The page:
Glasgow builders, Inglis, for fitting out the previous autumn.

The Eagle III was built in 1910 by Napier and Miller, of Dumbarton. On

reaching La Panne early on May 29, her skipper Lieutenant Edwin Davies

saw the problems being encountered by small boats working off the beach

and ran his vessel aground in 10ft of water. Although she was high and

dry for much of the day, when the tide turned an estimated 2000 men were

able to wade out to the steamer and cross her decks to board other

vessels and be ferried to larger ships.

Lieutenant Davies saw fit to advise the Admiralty of his actions and

sent his now famous signal: ''Deliberately grounded HMS Oriole Belgian

coast dawn on May 29 on own initiative, objective speedy evacuation of

troops. Refloated dusk same day, no apparent damage.'' The officially

recorded figure of men transported by the steamer was put at 2587, but a

rough tally kept by Davies produced numbers closer to 5000. She survived

the war only to be scrapped at Port Glasgow in 1946.

The Duchess of Fife, another renowned Clyde paddler, arrived off La

Panne at midnight and loaded troops from small boats before taking them

to Margate. The ship completed two further return trips without

suffering serious damage and landed a total of 1500 men. She later

returned to the Clyde and resumed service on the Cumbrae run. Displaced

by new tonnage during June, 1953, she was broken up at Port Glasgow and

her bell was presented to Millport, a community she served faithfully,

winter and summer, for so many years.

A 1924 product of the Inglis yard at Glasgow, the Marmion, sailed

direct from her Essex base to Dunkirk with Waverley, Duchess of Fife and

Oriole. She transported 713 men back to England. After Dunkirk, the

steamer returned to Harwich but was bombed during an air raid on the

port on April 9, 1941, sinking in shallow water. The wreck was raised,

but she was not worth repairing and was scrapped.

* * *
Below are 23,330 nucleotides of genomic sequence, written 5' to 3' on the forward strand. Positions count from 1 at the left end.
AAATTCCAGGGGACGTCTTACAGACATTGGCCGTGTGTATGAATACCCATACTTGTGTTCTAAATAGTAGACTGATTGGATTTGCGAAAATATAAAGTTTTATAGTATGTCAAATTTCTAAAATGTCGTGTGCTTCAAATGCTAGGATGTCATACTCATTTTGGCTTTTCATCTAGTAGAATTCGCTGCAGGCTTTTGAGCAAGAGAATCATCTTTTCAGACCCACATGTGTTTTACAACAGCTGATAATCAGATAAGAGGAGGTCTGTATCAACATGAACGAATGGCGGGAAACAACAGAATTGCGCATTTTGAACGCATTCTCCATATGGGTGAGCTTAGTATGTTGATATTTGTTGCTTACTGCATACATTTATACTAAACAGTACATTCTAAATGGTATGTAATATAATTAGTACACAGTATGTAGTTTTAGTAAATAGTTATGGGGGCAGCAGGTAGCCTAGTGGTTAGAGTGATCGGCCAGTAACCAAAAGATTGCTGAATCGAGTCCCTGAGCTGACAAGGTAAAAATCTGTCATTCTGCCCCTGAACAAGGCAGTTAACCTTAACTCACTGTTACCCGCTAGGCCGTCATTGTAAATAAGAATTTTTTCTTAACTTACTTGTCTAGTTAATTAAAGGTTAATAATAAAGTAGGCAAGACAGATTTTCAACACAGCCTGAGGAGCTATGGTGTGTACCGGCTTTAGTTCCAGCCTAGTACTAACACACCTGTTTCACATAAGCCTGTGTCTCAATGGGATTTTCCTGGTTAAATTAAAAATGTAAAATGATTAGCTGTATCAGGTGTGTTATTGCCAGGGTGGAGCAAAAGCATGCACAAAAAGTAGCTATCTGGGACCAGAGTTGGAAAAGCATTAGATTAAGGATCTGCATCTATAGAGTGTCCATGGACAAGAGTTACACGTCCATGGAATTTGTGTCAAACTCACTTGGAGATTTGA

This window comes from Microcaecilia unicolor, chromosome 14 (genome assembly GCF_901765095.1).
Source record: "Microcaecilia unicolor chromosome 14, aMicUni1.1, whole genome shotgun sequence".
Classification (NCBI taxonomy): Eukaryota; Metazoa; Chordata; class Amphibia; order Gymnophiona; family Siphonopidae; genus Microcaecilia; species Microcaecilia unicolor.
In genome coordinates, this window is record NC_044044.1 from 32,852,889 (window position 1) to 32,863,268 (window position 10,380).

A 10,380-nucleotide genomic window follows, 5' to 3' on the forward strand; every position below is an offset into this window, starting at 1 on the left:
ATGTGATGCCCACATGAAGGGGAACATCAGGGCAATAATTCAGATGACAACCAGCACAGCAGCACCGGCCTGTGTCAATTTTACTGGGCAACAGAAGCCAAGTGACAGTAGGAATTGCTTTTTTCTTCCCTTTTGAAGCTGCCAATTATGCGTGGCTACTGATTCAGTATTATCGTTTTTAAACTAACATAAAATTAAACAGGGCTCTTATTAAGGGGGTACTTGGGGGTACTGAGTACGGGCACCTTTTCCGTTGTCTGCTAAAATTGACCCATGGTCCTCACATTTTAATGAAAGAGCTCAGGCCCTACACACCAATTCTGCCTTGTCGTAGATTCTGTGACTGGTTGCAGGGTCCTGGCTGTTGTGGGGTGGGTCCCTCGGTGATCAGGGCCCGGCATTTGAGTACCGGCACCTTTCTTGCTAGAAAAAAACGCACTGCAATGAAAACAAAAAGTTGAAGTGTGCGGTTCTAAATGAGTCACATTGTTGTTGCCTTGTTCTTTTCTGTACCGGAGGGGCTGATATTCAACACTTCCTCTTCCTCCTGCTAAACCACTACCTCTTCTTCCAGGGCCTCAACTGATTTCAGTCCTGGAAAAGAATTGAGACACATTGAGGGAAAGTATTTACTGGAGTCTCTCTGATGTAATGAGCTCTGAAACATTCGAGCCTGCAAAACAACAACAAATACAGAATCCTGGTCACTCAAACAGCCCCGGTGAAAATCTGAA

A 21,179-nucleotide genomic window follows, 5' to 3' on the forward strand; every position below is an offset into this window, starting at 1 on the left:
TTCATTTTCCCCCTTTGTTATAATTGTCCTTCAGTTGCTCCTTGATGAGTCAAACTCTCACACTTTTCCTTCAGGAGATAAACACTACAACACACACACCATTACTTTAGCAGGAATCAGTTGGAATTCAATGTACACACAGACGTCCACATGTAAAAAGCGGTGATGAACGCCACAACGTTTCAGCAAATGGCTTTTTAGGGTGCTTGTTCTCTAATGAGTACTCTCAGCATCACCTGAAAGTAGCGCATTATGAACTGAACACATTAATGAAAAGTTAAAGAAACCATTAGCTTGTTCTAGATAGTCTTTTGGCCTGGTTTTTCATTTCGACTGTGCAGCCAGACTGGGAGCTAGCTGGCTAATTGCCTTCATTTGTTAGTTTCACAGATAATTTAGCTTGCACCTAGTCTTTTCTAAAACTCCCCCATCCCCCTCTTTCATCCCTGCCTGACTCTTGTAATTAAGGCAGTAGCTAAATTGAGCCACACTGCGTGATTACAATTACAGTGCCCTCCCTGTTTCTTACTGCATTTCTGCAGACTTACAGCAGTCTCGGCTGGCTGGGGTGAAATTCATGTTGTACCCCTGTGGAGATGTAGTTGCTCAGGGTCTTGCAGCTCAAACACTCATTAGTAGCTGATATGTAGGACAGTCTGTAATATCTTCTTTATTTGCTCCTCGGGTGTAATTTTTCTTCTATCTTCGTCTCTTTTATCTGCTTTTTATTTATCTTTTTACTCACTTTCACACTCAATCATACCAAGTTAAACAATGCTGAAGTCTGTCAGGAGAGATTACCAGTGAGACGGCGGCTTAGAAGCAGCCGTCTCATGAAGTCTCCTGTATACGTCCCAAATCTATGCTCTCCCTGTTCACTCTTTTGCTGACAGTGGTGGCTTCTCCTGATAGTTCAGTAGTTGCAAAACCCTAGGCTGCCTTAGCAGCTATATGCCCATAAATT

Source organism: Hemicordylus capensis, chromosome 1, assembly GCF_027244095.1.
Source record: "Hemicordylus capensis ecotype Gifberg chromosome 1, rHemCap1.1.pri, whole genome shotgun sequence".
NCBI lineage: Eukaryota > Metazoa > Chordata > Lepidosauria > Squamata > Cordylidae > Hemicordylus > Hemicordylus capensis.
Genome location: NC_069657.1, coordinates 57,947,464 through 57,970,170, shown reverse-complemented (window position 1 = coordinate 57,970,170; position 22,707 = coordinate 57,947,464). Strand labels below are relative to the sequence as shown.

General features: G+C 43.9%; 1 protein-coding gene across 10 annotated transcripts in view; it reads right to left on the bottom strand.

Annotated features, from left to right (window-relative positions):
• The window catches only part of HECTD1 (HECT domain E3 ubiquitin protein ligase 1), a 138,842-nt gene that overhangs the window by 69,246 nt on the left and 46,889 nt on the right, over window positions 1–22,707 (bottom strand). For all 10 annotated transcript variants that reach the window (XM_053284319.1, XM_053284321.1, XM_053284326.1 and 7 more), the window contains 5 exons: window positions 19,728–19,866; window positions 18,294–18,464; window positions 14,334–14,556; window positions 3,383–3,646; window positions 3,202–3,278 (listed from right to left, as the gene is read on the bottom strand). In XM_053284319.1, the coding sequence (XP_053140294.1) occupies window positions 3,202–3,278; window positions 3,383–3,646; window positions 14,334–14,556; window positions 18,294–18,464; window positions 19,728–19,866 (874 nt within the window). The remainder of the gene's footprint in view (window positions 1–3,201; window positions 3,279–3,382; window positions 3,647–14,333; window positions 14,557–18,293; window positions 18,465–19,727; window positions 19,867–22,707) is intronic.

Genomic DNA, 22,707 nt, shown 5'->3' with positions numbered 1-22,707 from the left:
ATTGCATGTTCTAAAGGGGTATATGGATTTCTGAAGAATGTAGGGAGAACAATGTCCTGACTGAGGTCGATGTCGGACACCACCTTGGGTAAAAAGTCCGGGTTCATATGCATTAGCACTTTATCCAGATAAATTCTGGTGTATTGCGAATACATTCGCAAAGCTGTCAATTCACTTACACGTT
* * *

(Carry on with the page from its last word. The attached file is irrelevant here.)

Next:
Another heroine of Dunkirk was undoubtedly the King George V,

officially classified as a personnel vessel. She was built in 1926 at

the renowned Denny yard at Dumbarton and was the first passenger steamer

to be fitted with high-pressure turbine machinery. While most excursion

services ceased immediately after the war started, the steamer continued

at Oban until September 14, 1939, and was then requisitioned as a

transport and based at Southampton.

From the spring of 1940, she took part in evacuations from Rotterdam,

Ostend, Boulogne and Calais, before becoming one of the earliest

visitors to Dunkirk. She made six crossings to and from the harbour,

loading around 700 troops each time and landing a total of 4300 men in

Dover.

Both King George V's skipper, Captain R. McLean, and Chief Engineer W.

McGregor were awarded the DSO and the bosun, D. McKinnon, received the

DSM. The steamer was subsequently overhauled by Dennys and resumed

MacBrayne cruises on the Clyde in 1946, going back to Oban in 1947 and

continuing there each summer until withdrawn after the 1974 season.

On a smaller scale, the Dunkirk veteran Skylark IX can now be found

berthed in the tranquil waters of Loch Lomond, where she is made

available every year by her owner, Mr John Sweeney, of Balloch, to the

Glasgow and West of Scotland Dunkirk Veterans' Association for a

remembrance service. The vessel was originally built in 1934 by J.

Bolson and Son, Poole, and operated in the Bournemouth area with a

certificate to carry 115 passengers.

Last week, the Glasgow and West of Scotland veterans held their own

parade at Balloch. This weekend, most will be at Dunkirk along with

countless others for the 50th anniversary. Thousands more will remember

silently at home. Winston Churchill warned the British people: ''Wars

are not won by evacuations.'' Russell Plummer says in his excellent

book: ''Without the little ships of Dunkirk, it is difficult to imagine

how the Second World War would not have been lost.''

The Ships that Saved an Army, by Russell Plummer, is published in

hardback by Patrick Stephens Ltd., Thorsons Publishing Group, Denington

Estate, Wellinborough, Northants. Price #17.99. Permission to use

extracts is acknowledged with thanks.